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I Can See in the Dark by Karin Fossum

I Can See in the Dark

by Karin Fossum

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I Can See in the Dark by Karin Fossum; (5*)

What a brilliant piece of dark and spine tingling narration!

This work is narrated by a twisted mind of the worst sort. Riktar, our protagonist, works as a nurse in a home for the aged. He enjoys hurting those who are bedridden and utterly helpless, who cannot cry out nor scream for help and who have no way of telling anyone what is happening to them.
His 'sickness' is not exclusive to his work. In his isolated world he spends time observing many people who are at a disadvantage in society. Persons with special needs and illness draw no empathy nor regard from him. In fact he regards them with scathing thoughts and he often finds himself thinking of what he would do to them if the opportunity were to present itself.
I found this novel to be chilling to the bone. I thought it brilliantly written by Fossum but I plan to not be reading anything similar for a long, long time. ( )
  rainpebble | Apr 25, 2018 |
Many thriller writers have attempted to take us inside the mind of a psychopath. Few have succeeded with such understated elegance as Karin Fossum does here.

This appalling yet enthralling stand-alone novel convincingly describes the inner landscape of the quiet man, the loner, the secret sadist, the malcontent misanthrope who knows himself to be superior to normal people. He delights in tormenting vulnerable patients who depend upon him for care and medication, while passing sinister judgment on those people he casually encounters in what passes for a life.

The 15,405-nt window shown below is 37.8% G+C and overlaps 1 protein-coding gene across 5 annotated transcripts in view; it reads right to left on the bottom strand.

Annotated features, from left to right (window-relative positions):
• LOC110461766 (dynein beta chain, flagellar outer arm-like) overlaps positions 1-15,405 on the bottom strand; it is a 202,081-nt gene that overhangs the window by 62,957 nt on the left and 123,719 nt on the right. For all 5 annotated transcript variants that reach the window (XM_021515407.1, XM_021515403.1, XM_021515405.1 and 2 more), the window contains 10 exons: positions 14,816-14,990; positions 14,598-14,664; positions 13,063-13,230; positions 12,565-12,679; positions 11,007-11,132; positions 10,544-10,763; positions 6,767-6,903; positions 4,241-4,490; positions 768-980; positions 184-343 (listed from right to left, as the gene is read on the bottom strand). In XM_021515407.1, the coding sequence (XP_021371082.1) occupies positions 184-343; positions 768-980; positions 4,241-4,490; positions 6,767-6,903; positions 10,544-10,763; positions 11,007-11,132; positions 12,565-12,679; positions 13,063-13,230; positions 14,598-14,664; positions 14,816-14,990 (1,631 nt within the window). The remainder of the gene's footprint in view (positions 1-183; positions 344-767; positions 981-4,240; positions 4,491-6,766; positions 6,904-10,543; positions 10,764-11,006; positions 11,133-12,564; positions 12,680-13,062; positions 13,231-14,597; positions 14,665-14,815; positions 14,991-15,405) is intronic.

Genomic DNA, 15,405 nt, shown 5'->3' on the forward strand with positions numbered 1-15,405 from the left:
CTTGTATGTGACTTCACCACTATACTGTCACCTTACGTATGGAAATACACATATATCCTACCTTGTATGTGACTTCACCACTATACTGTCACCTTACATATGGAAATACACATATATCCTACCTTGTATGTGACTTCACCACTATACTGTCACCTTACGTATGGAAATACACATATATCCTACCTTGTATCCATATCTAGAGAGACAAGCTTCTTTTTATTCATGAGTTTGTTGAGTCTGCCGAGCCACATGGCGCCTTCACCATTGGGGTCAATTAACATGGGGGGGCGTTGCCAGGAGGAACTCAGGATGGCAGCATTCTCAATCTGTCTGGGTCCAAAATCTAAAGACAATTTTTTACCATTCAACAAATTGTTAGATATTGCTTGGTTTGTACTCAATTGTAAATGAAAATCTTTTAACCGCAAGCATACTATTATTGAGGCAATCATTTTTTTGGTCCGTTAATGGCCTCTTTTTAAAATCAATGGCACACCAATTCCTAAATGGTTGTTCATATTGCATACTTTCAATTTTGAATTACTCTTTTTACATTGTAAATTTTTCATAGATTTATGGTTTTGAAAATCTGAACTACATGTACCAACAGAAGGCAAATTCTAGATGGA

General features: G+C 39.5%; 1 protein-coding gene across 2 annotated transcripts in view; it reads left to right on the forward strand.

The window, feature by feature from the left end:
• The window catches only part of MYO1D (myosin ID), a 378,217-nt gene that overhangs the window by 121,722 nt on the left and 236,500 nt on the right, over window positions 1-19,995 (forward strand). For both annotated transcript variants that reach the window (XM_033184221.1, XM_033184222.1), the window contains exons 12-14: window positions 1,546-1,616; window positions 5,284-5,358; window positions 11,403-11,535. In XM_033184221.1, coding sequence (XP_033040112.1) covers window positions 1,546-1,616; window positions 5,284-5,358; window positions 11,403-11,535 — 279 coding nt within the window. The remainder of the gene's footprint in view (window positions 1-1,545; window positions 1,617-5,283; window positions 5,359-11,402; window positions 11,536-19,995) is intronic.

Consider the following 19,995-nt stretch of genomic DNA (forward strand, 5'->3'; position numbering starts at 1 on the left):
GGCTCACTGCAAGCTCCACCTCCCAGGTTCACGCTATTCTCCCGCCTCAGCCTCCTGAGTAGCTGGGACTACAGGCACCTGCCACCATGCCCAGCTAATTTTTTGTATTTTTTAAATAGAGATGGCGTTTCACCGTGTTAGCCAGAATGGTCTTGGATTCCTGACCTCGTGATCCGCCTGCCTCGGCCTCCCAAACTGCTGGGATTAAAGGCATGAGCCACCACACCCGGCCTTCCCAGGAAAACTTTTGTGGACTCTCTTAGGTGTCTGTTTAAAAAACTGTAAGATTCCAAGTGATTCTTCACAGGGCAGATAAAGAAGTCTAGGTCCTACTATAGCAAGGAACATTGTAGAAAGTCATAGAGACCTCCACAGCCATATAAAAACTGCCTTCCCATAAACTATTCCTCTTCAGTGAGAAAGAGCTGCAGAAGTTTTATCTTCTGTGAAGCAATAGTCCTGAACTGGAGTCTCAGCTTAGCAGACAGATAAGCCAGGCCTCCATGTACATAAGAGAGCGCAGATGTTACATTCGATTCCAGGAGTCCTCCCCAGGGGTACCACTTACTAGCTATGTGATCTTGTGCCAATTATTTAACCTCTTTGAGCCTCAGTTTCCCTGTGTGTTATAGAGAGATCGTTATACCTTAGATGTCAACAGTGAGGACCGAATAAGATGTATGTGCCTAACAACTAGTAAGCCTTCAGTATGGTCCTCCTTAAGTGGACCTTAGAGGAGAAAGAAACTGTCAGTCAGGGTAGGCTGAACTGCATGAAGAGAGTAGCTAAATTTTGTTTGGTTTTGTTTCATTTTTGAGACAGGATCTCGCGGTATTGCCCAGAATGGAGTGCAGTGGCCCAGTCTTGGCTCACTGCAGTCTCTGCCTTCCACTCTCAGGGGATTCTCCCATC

Inevitably, his disregard for human dignity ends in brutal, heartless murder… but not in the way you might expect from the opening chapters of the tale.

The writing and translation are atmospheric and disturbing, but easily accessible. The first few chapters are a little uneven and tricky to engage with as we’re introduced to the strange character through his opinions of other people, but rapidly the plot takes over and then the pages fly by. Several scenes are disconcertingly effective, like the moment when the central character dispassionately watches a drowning man in the same way a normal person might observe a dying fly…

(There's more thoughts on character and plot at
https://murdermayhemandmore.wordpress.com/2015/04/06/i-can-see-in-the-dark-subtle-disconcerting-suspense/ )

It’s an accomplished, uncomfortable read. Brilliant, but not the type of thriller for light entertainment.
9/10 ( )
  RowenaHoseason | Jun 22, 2016 |
The title refers to the character's heightened ability to see in the dark. He is a loner, lives alone, has no friends, sits on a park beach and watches the world go by. He is a loser, repeatedly remarking to himself that he needs to get a woman but does not know how to go about it. He is a torturer, as the med nurse in an old folks home, flushing their meds, pinching them till they bleed, whispering nastiness to those who cannot respond. He is a criminal, spies an accidental death and does not report it, and plots and commits a murder. He is sent to jail for a murder he did not commit but justice is served in the finale. Ms. Fossum puts the reader into his mind and his thoughts throughout all of these events as he questions his sanity and his evil acts. It is a quick read, only 200 pages, but well worth the time. ( )